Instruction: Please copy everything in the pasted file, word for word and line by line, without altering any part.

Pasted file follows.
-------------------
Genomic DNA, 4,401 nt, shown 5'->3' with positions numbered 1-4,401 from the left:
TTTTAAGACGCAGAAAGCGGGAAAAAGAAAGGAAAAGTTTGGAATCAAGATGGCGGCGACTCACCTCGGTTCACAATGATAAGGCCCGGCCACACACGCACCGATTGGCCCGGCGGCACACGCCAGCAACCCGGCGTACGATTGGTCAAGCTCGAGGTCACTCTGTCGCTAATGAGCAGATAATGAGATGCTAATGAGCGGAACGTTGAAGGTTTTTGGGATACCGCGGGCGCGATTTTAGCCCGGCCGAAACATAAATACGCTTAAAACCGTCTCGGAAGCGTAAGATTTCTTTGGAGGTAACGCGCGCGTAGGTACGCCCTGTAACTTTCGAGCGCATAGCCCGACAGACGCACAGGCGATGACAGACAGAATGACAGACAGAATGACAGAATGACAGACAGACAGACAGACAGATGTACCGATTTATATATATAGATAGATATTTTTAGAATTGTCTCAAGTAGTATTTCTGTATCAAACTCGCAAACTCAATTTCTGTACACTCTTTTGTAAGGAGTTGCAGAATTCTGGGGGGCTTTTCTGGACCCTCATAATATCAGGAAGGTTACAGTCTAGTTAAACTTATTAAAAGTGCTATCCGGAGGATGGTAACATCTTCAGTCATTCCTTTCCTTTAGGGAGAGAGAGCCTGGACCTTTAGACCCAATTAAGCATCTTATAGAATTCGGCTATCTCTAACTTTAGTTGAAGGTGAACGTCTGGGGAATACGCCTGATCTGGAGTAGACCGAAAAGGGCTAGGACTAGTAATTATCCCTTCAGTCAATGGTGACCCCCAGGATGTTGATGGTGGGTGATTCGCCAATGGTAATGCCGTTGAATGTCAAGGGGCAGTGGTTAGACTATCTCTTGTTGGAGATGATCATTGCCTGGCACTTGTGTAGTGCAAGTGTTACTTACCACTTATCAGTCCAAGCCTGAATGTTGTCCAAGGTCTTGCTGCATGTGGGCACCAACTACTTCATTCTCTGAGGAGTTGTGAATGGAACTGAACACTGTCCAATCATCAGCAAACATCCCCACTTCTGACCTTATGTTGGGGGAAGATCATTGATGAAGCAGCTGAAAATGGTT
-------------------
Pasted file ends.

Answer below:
Genomic DNA, 4,401 nt, shown 5'->3' with positions numbered 1-4,401 from the left:
TTTTAAGACGCAGAAAGCGGGAAAAAGAAAGGAAAAGTTTGGAATCAAGATGGCGGCGACTCACCTCGGTTCACAATGATAAGGCCCGGCCACACACGCACCGATTGGCCCGGCGGCACACGCCAGCAACCCGGCGTACGATTGGTCAAGCTCGAGGTCACTCTGTCGCTAATGAGCAGATAATGAGATGCTAATGAGCGGAACGTTGAAGGTTTTTGGGATACCGCGGGCGCGATTTTAGCCCGGCCGAAACATAAATACGCTTAAAACCGTCTCGGAAGCGTAAGATTTCTTTGGAGGTAACGCGCGCGTAGGTACGCCCTGTAACTTTCGAGCGCATAGCCCGACAGACGCACAGGCGATGACAGACAGAATGACAGACAGAATGACAGAATGACAGACAGACAGACAGACAGATGTACCGATTTATATATATAGATAGATATTTTTAGAATTGTCTCAAGTAGTATTTCTGTATCAAACTCGCAAACTCAATTTCTGTACACTCTTTTGTAAGGAGTTGCAGAATTCTGGGGGGCTTTTCTGGACCCTCATAATATCAGGAAGGTTACAGTCTAGTTAAACTTATTAAAAGTGCTATCCGGAGGATGGTAACATCTTCAGTCATTCCTTTCCTTTAGGGAGAGAGAGCCTGGACCTTTAGACCCAATTAAGCATCTTATAGAATTCGGCTATCTCTAACTTTAGTTGAAGGTGAACGTCTGGGGAATACGCCTGATCTGGAGTAGACCGAAAAGGGCTAGGACTAGTAATTATCCCTTCAGTCAATGGTGACCCCCAGGATGTTGATGGTGGGTGATTCGCCAATGGTAATGCCGTTGAATGTCAAGGGGCAGTGGTTAGACTATCTCTTGTTGGAGATGATCATTGCCTGGCACTTGTGTAGTGCAAGTGTTACTTACCACTTATCAGTCCAAGCCTGAATGTTGTCCAAGGTCTTGCTGCATGTGGGCACCAACTACTTCATTCTCTGAGGAGTTGTGAATGGAACTGAACACTGTCCAATCATCAGCAAACATCCCCACTTCTGACCTTATGTTGGGGGAAGATCATTGATGAAGCAGCTGAAAATGGTT